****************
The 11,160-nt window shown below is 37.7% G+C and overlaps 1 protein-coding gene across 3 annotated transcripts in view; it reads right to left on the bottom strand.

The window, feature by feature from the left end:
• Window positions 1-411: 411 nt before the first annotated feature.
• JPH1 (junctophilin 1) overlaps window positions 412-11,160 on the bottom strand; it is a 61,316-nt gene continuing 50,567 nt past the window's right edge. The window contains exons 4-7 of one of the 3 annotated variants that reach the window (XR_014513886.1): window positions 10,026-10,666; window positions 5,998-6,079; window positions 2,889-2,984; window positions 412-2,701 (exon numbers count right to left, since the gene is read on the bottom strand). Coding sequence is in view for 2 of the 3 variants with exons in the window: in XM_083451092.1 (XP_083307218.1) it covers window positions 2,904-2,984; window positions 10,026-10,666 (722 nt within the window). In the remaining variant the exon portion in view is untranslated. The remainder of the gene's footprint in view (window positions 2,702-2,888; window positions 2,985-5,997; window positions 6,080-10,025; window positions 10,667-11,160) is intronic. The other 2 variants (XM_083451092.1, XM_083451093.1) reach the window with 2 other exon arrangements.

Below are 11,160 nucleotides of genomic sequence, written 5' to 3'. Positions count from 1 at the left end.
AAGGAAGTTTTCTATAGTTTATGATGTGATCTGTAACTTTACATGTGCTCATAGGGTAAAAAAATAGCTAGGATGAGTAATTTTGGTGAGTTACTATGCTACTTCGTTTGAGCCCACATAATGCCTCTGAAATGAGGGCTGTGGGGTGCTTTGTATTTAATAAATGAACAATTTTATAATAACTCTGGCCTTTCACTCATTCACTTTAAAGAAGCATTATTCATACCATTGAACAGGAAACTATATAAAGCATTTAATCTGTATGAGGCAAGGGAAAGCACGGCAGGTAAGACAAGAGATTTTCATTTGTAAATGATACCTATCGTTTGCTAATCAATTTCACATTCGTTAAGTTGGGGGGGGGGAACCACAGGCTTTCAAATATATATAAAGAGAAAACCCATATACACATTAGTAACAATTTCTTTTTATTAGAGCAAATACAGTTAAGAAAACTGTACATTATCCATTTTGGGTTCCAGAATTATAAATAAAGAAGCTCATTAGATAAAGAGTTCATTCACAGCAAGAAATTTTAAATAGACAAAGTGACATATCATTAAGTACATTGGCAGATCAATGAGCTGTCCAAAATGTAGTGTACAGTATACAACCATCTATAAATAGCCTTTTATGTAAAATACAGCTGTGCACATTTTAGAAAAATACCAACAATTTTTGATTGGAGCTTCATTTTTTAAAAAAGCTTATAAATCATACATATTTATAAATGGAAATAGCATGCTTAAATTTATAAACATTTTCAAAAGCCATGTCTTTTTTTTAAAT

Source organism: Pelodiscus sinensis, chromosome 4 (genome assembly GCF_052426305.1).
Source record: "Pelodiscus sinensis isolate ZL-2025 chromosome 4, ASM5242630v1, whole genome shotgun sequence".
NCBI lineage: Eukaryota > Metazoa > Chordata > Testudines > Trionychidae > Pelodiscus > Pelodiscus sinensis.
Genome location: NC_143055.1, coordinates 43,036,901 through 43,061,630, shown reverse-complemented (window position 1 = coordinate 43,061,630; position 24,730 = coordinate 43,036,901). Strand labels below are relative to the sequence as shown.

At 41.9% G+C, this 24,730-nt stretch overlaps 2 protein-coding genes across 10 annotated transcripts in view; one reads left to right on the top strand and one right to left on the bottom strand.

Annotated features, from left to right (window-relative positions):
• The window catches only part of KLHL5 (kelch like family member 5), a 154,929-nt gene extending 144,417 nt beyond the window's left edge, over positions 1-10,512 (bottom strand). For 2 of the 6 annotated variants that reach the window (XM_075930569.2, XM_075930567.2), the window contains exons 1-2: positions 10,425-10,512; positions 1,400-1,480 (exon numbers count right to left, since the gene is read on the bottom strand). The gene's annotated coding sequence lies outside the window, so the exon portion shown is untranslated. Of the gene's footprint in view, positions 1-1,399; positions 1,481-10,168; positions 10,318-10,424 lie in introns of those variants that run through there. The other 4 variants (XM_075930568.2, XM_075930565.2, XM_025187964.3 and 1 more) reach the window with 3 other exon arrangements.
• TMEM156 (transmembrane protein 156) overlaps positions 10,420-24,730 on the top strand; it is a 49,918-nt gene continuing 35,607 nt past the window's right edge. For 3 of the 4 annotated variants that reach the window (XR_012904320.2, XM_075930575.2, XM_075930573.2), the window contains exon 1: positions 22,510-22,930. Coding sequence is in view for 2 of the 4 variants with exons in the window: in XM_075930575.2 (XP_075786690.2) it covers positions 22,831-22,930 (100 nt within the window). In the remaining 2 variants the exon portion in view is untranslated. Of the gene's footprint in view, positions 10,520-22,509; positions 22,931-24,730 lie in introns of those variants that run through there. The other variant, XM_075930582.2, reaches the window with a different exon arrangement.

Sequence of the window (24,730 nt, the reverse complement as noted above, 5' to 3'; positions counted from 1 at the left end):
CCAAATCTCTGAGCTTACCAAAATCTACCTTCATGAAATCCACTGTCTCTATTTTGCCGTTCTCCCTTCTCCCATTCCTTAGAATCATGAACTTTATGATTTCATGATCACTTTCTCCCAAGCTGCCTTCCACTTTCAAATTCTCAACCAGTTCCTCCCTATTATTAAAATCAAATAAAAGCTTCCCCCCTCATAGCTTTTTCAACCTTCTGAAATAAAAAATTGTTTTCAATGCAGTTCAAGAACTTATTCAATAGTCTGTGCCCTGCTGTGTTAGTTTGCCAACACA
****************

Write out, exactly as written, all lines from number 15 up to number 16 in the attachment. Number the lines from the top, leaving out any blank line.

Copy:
Sequence of the window (24,730 nt, the reverse complement as noted above, 5' to 3'; positions counted from 1 at the left end):
CCAAATCTCTGAGCTTACCAAAATCTACCTTCATGAAATCCACTGTCTCTATTTTGCCGTTCTCCCTTCTCCCATTCCTTAGAATCATGAACTTTATGATTTCATGATCACTTTCTCCCAAGCTGCCTTCCACTTTCAAATTCTCAACCAGTTCCTCCCTATTATTAAAATCAAATAAAAGCTTCCCCCCTCATAGCTTTTTCAACCTTCTGAAATAAAAAATTGTTTTCAATGCAGTTCAAGAACTTATTCAATAGTCTGTGCCCTGCTGTGTTAGTTTGCCAACACA